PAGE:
Evgeny Gromov via iStock photo
This study will use affective chronometry – how people experience emotions over a period of time – to investigate three fundamental questions: first, how quickly or slowly a person recovers from adversity; second, the extent to which a person savors positive emotion; and third, how a person’s emotional responses increase or decrease in intensity when they are exposed to positive or negative stimuli multiple times.
The study will examine the importance of individual differences in the time course of emotional responses in 350 adults between the ages of 25-65 over the next 5 years.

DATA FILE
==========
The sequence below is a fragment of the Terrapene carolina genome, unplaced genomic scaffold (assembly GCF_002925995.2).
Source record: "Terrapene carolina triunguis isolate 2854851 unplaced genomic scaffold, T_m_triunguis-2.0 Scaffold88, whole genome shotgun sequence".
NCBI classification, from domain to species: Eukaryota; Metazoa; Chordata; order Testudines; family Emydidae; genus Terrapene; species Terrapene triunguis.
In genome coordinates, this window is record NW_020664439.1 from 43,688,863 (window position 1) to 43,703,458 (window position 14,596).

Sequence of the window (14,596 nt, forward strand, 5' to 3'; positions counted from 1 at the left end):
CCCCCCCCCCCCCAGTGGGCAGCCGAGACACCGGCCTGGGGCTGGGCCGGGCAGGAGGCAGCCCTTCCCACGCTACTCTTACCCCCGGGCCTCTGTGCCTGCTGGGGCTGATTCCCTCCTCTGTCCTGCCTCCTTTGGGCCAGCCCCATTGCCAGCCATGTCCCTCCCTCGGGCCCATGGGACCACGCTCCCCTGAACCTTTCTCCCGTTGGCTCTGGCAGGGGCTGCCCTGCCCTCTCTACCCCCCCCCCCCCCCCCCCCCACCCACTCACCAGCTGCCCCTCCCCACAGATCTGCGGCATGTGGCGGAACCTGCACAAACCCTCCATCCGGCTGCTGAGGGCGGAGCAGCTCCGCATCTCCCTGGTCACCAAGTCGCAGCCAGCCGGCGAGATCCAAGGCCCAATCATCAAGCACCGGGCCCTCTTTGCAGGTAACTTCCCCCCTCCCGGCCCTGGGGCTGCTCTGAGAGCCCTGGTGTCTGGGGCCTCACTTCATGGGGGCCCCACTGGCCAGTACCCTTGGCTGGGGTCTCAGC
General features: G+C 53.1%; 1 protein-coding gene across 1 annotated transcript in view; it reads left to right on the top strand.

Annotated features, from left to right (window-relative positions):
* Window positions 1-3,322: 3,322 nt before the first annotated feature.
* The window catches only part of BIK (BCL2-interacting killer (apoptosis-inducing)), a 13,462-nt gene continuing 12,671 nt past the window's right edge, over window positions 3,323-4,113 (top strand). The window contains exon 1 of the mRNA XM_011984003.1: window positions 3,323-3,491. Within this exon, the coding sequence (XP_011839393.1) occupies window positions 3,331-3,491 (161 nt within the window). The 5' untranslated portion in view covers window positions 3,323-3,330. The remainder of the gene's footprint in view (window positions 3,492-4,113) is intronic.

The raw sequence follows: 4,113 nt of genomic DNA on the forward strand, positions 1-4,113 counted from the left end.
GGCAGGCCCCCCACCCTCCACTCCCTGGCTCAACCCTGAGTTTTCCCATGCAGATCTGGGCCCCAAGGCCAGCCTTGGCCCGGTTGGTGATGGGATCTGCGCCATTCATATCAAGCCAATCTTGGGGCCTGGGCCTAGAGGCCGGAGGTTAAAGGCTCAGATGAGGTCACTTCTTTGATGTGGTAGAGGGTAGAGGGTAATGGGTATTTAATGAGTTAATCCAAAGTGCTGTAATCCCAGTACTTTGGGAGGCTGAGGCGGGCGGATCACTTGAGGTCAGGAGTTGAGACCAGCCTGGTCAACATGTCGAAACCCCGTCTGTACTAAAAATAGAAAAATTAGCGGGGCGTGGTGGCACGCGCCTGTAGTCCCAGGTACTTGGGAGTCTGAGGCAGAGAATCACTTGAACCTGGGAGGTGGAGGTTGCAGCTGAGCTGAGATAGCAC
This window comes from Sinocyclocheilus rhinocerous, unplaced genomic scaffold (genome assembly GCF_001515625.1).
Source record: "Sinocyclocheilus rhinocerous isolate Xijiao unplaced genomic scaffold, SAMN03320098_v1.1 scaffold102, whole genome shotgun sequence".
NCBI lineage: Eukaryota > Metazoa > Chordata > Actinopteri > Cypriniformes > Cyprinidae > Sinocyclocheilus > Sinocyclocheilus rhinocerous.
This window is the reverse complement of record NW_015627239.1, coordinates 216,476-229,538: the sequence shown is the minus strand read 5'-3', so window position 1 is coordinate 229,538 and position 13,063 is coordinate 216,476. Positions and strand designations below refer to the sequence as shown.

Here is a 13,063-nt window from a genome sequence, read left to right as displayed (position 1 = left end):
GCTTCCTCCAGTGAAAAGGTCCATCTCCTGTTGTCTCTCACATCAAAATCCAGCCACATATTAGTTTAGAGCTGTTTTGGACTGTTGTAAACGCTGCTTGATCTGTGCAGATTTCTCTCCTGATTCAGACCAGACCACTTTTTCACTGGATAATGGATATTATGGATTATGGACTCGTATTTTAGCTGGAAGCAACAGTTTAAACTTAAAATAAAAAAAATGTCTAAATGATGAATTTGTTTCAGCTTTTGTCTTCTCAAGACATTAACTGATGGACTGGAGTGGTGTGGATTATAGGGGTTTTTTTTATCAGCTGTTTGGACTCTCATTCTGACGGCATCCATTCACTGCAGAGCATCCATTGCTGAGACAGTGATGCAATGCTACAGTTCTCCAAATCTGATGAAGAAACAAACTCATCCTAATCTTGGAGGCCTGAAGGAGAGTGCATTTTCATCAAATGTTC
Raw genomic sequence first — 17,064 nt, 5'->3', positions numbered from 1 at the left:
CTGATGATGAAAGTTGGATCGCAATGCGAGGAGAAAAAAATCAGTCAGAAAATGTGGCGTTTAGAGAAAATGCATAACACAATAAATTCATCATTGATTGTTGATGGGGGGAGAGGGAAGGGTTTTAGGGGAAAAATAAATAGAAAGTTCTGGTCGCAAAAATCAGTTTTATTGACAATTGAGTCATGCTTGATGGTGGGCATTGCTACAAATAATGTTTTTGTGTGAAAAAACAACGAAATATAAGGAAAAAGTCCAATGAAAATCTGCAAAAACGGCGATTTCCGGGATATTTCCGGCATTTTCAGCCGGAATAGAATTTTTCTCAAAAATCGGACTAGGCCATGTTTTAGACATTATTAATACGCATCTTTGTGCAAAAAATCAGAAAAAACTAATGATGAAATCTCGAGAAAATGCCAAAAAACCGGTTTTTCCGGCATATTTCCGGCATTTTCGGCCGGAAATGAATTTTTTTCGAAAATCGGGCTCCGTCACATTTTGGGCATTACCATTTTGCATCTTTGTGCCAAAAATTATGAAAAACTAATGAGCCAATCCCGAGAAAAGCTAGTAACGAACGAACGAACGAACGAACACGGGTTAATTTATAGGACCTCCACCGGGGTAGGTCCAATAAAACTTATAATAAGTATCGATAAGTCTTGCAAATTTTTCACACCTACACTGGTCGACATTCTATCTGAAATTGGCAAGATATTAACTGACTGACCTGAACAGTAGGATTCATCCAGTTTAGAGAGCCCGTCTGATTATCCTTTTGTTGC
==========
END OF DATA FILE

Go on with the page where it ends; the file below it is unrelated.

A primary goal of this study is to measure the time course of emotional responses on a millisecond-by-millisecond basis in people using both electromyography (EMG) and functional magnetic resonance imaging (fMRI). A second goal of the study is to determine whether differences in response styles (i.e., negative and/or positive) are related to memory, stress, mental health, cognition, daily emotional experiences, response to reward, and biological markers of stress and immune health.
This investigation of individual differences in affective chronometry has the potential to explain why certain individuals are vulnerable to mood disorders and why others are resilient.